New laws to strip citizenship without trial

Issue 
Former bikie boss Sam Ibrahim has been threatened with losing his citizenship.

Labor and the Coalition will vote for new laws this week that will strip dual nationals of their citizenship at the discretion of the immigration minister.

Both major parties agree that the laws should also apply retrospectively to those sentenced to at least ten years’ jail.

A bipartisan committee released a report on the proposed laws on September 4 and recommended that some of its measures be watered down.

Originally the bill proposed that a person suspected of a broad range of criminal offences, including “damaging commonwealth property”, could be deported if they had dual citizenship. The report recommended this now should only apply to those who have been convicted of a terrorist offence with a sentence of at least six years in jail and will no longer apply to children.

But one of the worst aspects of the law has been retained, that is, the immigration minister has the discretion to strip a person of their citizenship even if they have not been convicted of an offence.

Under these laws, if a person engages in “terrorism related activity”, they will be assumed to have automatically renounced their citizenship because their actions are inconsistent with “allegiance” to Australia. They do not need to have been convicted by a court to have their citizenship stripped.

Writing in The Conversation, Monash University law lecturer Sangeetha Pillai said: “This means that a person could lose their citizenship ... without trial, and subsequently be tried and acquitted of an offence arising out of the same conduct that triggered citizenship loss. The bill does not clarify whether the person’s citizenship would be reinstated in that circumstance.”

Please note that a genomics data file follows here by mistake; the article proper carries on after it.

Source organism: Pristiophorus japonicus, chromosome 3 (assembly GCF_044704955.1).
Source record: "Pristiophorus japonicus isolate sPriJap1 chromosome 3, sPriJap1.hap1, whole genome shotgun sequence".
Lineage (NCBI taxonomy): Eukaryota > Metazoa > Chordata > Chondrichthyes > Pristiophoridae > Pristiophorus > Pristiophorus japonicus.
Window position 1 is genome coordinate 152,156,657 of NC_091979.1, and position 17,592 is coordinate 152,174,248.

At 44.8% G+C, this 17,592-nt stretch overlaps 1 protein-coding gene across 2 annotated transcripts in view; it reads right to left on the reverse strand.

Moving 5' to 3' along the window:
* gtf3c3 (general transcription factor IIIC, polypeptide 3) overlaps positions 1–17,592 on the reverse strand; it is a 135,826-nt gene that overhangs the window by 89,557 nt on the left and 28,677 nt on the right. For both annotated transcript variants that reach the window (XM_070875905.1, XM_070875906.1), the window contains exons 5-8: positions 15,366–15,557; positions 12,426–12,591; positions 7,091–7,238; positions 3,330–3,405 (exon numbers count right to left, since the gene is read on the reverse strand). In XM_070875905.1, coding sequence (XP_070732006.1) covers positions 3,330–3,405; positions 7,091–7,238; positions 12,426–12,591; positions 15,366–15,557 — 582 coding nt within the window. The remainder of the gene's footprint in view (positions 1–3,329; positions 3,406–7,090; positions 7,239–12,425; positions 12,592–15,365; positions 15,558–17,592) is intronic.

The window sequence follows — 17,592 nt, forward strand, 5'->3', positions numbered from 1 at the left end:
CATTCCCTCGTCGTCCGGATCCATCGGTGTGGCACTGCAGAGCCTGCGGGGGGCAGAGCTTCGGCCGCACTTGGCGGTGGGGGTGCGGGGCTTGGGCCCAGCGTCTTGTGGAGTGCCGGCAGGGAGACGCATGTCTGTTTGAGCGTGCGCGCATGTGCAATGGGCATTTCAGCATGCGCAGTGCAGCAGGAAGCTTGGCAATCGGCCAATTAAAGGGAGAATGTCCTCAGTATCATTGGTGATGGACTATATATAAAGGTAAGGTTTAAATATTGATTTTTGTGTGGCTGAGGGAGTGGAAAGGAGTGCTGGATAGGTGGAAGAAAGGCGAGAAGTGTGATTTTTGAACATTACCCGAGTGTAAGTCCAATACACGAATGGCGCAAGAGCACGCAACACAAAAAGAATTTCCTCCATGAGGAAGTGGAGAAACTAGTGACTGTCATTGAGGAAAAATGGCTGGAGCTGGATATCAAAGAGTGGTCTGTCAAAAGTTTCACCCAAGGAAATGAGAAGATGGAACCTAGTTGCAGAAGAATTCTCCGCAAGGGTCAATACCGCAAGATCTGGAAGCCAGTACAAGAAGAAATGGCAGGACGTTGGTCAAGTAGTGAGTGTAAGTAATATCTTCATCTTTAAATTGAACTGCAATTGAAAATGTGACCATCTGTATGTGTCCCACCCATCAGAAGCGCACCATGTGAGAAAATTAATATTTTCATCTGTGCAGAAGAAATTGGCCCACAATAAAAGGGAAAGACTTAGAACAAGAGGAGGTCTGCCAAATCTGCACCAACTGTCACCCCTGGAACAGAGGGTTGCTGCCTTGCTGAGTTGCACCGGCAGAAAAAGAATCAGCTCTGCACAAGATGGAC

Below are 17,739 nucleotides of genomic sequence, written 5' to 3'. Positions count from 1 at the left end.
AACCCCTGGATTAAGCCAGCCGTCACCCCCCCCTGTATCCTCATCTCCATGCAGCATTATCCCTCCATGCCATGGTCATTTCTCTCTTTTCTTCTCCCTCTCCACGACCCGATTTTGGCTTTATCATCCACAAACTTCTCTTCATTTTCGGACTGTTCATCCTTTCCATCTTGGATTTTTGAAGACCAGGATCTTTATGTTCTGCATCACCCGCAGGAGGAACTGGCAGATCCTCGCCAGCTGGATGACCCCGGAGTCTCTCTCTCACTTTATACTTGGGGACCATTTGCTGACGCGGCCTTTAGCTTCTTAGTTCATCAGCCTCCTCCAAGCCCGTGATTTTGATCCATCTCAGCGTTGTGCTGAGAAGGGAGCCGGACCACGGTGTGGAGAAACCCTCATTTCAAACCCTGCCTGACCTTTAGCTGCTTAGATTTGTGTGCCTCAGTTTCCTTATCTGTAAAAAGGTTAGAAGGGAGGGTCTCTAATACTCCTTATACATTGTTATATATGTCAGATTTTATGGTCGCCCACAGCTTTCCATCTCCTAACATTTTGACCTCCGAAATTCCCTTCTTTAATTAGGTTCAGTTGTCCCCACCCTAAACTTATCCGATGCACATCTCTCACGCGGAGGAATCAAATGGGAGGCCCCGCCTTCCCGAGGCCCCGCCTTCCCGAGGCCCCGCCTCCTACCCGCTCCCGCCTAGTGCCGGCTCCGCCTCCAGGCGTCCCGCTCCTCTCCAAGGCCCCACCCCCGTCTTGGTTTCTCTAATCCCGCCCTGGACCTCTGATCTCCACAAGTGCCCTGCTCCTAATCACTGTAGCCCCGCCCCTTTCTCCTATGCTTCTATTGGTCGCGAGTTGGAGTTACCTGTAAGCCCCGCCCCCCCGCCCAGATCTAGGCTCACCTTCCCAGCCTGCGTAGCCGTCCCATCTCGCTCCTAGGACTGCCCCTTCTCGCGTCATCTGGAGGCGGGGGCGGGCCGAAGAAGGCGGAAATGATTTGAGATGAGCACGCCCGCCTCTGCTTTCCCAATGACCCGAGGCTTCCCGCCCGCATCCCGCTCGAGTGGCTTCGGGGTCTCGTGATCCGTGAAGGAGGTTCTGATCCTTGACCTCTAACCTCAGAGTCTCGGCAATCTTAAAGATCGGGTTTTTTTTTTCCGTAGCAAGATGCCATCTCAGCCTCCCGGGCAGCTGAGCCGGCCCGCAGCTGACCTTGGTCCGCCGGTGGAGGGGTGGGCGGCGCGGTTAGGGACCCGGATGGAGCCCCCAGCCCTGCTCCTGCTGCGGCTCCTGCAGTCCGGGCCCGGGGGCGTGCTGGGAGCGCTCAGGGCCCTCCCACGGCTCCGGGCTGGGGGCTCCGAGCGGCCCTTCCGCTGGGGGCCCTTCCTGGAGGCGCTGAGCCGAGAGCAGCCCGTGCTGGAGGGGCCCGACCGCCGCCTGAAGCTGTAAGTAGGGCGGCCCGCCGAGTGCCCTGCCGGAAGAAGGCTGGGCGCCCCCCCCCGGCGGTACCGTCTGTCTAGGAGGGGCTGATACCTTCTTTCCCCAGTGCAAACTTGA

Leaked discussions from a Coalition cabinet meeting in May, when the idea for the laws were first made public, reported in the Sydney Morning Herald that Nationals deputy leader Barnaby Joyce opposed the laws, saying: "If you don't have enough evidence to charge them in a court, how can you have enough evidence to take away their citizenship?"

Immigration minister Peter Dutton reportedly replied: "That's the point, Barnaby. You don't need too much evidence. It's an administrative decision."

Chillingly, some Coalition ministers also wanted the power to strip Australians of their sole citizenship, if they were eligible to apply for citizenship elsewhere. But this was defeated by the cabinet.

Under similar laws passed last year, Dutton recently revoked the residency of Sam Ibrahim, a Sydney man charged with running an illegal firearms syndicate. Ibrahim was born in Lebanon but came to Australia when he was a small child. He has not been convicted of the charge but could be deported on the grounds he has failed a “character test”. What constitutes good character is left to the immigration minister to decide. Ibrahim is appealing the decision.

The Tony Abbott government is desperately ramping up the threat of domestic terrorism to shore up its position before the next election. And the Labor opposition is falling into step alongside it.

The Labor caucus agreed on September 8 to support the bill if the committee’s recommendations are accepted. But the Greens have slammed the amendments.

Greens Senator Scott Ludlam said: “Despite making 27 recommendations, that offer slight improvements of the original bill, the framework of this irreparably flawed bill remains intact.

“We have seen today that the Labor Party has once again capitulated to the government’s populist fear mongering under the banner of ‘bipartisanship’.”
If the laws pass, University of NSW law professor George Williams expects them to be challenged in the High Court.

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